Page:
"An impeachable offense is whatever a majority of the House of Representatives considers it to be at a given moment in history; conviction results from whatever offense or offenses two-thirds of the other body considers to be sufficiently serious to require removal of the accused from office."

(Gerald Ford's prescient remarks in the U.S. House of Representatives in an effort to impeach Supreme Court Justice William O. Douglas (15 April 1970); recorded in the Congressional Record, vol. 116, p. 11913.)

Basically, the answer is "no difference". They are both the same consequences. If Trump is politically toxic enough for GOP congress to throw under the bus - OR to lose the House/Senate majority in midterm elections in 2018 - he will just as likely to be impeached for sneezing out of order as for perjury as for obstruction of justice. As Joseph Stalin Stalin's Chief Prosecutor Vyshinsky stated: "Был бы человек, а статья найдется" ("Give me a man, and I'll find a law to convict him under"). Or, quoting idiomatically, from Wolfe's ""Bonfire of the Vanities": "a grand jury would 'indict a ham sandwich,' if that's what you wanted."

Having said that, purely theoretically, Senate refused to convict William Jefferson Clinton for perjury, so you can make a logical case that perjury consequences can't be any worse than obstruction of justice, since the former can get you off scott free and the latter isn't known (as nobody was ever tried by the Senate on that charge).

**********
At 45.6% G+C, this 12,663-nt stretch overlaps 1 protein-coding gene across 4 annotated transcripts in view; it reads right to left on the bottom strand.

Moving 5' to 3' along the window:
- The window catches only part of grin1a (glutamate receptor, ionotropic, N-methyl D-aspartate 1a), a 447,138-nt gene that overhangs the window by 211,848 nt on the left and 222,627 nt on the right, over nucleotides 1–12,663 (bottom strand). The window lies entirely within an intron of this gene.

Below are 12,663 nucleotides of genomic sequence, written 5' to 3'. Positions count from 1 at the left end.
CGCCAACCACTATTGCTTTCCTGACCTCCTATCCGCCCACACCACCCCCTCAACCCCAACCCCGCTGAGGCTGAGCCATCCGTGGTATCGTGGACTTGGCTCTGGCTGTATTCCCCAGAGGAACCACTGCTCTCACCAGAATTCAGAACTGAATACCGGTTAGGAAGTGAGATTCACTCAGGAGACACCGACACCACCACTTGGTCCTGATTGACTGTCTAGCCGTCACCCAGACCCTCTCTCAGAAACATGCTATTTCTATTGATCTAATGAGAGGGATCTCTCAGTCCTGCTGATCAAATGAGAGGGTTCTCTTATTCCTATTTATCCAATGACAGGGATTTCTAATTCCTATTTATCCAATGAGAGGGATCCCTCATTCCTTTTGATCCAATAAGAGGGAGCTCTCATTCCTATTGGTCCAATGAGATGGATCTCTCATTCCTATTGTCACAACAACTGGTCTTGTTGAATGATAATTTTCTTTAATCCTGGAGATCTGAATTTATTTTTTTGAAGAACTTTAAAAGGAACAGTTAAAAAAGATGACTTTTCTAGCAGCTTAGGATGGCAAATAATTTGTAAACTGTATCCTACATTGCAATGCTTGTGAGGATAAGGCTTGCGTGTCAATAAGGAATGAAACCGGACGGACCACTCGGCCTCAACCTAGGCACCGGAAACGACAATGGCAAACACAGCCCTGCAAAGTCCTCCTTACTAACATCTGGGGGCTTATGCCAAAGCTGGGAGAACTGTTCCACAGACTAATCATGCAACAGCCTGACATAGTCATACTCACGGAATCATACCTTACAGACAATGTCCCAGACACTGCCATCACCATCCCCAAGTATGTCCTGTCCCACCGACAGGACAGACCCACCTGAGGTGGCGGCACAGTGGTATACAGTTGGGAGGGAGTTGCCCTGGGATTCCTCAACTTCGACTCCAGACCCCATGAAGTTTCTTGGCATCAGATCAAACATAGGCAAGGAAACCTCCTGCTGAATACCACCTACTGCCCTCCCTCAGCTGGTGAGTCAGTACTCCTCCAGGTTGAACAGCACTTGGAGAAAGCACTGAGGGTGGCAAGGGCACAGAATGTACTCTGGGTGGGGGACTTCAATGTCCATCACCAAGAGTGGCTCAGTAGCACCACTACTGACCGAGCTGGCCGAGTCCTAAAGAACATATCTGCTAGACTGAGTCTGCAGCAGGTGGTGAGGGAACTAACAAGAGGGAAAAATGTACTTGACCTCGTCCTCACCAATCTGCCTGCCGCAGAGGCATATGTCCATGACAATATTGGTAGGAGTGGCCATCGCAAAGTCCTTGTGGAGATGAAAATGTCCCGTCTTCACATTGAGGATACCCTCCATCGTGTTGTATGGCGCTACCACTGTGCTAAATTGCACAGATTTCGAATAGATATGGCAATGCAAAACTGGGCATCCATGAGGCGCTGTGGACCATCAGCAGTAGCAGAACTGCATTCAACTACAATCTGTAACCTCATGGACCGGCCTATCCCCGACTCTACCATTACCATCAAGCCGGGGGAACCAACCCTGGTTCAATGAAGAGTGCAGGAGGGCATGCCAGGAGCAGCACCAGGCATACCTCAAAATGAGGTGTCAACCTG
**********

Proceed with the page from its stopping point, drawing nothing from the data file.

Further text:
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"An impeachable offense is whatever a majority of the House of Representatives considers it to be at a given moment in history; conviction results from whatever offense or offenses two-thirds of the other body considers to be sufficiently serious to require removal of the accused from office."

(Gerald Ford's prescient remarks in the U.S. House of Representatives in an effort to impeach Supreme Court Justice William O. Douglas (15 April 1970); recorded in the Congressional Record, vol. 116, p. 11913.)

Basically, the answer is "no difference". They are both the same consequences. If Trump is politically toxic enough for GOP congress to throw under the bus - OR to lose the House/Senate majority in midterm elections in 2018 - he will just as likely to be impeached for sneezing out of order as for perjury as for obstruction of justice. As Joseph Stalin Stalin's Chief Prosecutor Vyshinsky stated: "Был бы человек, а статья найдется" ("Give me a man, and I'll find a law to convict him under"). Or, quoting idiomatically, from Wolfe's ""Bonfire of the Vanities": "a grand jury would 'indict a ham sandwich,' if that's what you wanted."

Having said that, purely theoretically, Senate refused to convict William Jefferson Clinton for perjury, so you can make a logical case that perjury consequences can't be any worse than obstruction of justice, since the former can get you off scott free and the latter isn't known (as nobody was ever tried by the Senate on that charge).